A winged scapula is also called scapula alata. This is a condition in which the shoulder blade formed by shoulder bones media end protrudes in an abnormal shape and position on persons back. The abnormal scapula gives the shape of a wing and thus called winged scapula.
This condition can be caused due to damage to several nerves or muscles. This posture can be normal in young children, but not in older children or adults.
Causes of Winging of Scapula
Winging of scapula can be due to:
- Serratus anterior paralysis. This can be due to the damage to long thoracic nerve which supplies the serratus anterior muscle, located on the side of the thorax and acts by pulling the scapula forward. This injury to the long thoracic nerve can be either traumatic, non-traumatic or idiopathic
- Trapezius and rhomboid palsy can also lead to winging of scapula in less common cases. The injury can be directly to the muscles involved or the nerves supplying them namely: accessory nerve and dorsal scapular nerve, respectively for both muscles.
The damage to the nerve or muscles causing winged scapula can be due to some injury due to blunt trauma or any surgical procedure.
Signs and Symptoms of Winged Scapula
The clinical presentation of winged scapula can vary depending upon the muscles and/or nerves involved. Pain isn’t present in all cases, however fatigue is common along with limitations of daily activities of the patient.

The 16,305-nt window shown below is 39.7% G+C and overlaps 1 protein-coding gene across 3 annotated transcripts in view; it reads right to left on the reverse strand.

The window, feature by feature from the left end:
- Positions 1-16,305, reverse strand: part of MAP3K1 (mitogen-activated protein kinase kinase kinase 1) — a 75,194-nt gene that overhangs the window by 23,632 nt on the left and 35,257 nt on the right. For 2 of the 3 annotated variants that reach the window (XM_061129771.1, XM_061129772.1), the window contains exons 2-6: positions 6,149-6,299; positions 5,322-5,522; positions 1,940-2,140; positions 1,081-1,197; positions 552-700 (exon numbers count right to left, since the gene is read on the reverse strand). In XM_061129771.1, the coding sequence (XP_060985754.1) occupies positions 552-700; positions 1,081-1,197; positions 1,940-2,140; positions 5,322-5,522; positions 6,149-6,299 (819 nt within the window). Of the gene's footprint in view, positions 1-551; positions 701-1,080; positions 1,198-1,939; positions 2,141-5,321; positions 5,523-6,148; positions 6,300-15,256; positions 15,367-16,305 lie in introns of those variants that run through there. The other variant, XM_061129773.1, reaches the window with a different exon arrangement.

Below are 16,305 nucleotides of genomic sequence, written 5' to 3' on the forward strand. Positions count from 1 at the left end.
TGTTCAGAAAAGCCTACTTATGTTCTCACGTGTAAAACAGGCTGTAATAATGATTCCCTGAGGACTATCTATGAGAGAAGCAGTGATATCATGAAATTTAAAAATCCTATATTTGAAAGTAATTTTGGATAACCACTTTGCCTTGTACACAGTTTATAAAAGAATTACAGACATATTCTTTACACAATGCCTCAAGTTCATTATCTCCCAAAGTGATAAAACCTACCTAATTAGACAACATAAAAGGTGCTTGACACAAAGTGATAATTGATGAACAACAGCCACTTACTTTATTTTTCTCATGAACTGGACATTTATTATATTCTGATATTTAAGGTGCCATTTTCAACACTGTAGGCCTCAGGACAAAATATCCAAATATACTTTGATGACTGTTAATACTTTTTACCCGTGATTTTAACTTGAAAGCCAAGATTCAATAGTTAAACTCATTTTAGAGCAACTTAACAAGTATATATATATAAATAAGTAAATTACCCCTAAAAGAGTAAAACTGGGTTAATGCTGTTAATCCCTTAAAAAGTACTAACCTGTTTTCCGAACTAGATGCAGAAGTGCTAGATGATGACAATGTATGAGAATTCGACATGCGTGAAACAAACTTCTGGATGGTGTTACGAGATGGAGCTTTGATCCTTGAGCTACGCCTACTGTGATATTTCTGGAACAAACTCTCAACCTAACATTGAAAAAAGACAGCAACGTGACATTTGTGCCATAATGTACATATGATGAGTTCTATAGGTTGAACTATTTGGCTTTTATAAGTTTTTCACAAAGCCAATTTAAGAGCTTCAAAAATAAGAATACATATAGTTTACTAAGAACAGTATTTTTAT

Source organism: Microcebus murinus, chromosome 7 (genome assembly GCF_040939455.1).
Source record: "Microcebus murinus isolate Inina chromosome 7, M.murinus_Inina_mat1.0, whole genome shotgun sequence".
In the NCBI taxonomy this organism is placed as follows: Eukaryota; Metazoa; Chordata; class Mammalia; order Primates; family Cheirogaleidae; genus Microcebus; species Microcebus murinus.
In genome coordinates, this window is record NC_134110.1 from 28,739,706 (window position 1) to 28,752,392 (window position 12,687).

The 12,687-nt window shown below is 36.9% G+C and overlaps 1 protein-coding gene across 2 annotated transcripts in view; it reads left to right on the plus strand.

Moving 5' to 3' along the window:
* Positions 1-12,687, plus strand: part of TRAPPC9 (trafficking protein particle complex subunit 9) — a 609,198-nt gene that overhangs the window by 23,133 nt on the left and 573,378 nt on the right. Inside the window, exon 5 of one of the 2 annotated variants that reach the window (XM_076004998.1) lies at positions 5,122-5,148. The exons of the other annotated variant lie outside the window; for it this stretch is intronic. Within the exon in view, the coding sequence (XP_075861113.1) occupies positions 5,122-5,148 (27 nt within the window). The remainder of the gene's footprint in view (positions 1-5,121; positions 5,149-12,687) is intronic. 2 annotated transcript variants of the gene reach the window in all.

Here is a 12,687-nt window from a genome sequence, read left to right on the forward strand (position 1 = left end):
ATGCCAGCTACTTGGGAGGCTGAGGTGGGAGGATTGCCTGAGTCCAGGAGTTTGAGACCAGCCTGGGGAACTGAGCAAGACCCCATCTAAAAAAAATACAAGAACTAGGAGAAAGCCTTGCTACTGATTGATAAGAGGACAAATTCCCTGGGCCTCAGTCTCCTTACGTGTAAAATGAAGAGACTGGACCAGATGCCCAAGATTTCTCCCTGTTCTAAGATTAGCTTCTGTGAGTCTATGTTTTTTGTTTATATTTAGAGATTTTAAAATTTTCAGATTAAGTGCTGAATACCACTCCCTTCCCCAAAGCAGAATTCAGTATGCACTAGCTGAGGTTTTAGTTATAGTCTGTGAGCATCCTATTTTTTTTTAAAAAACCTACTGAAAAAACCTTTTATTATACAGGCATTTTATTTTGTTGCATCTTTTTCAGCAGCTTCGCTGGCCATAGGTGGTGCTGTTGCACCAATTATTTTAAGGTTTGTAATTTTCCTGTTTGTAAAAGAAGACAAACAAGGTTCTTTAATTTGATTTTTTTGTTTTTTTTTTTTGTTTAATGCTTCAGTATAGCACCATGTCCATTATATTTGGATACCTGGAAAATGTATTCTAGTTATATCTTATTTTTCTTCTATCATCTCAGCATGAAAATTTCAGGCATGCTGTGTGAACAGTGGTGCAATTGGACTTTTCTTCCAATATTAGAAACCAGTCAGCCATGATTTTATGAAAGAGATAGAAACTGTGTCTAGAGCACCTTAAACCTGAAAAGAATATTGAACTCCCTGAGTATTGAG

There is clear deformity of back, specially in serratus anterior muscle involvement. While trying to contract the muscle it might clearly wing the scapula. This can be demonstrated by asking the patient to push against a resistance, such as a wall.
The patient might have limited ability to lift the arm above their head due to impairment of the movements involving scapula and scapular muscles.
Treatment of Winging of Scapula
Physiotherapy (physical therapy) is one of many treatments available for winging of the scapula, specially if there is weakness of the glenohumeral joint muscles. However if the physiotherapy fails in making the muscles strong enough to contract clinically and symptoms persists after 3-6 months of treatment, surgery is considered to be the next choice in correcting the condition.
Surgical fixation of the scapula is done for those who have isolated scapular winging. Other options include neurolysis, intercostal nerve transfer, scapulothoracic fusion, artherodesis or scapulothoracis fixation without arthrodesis.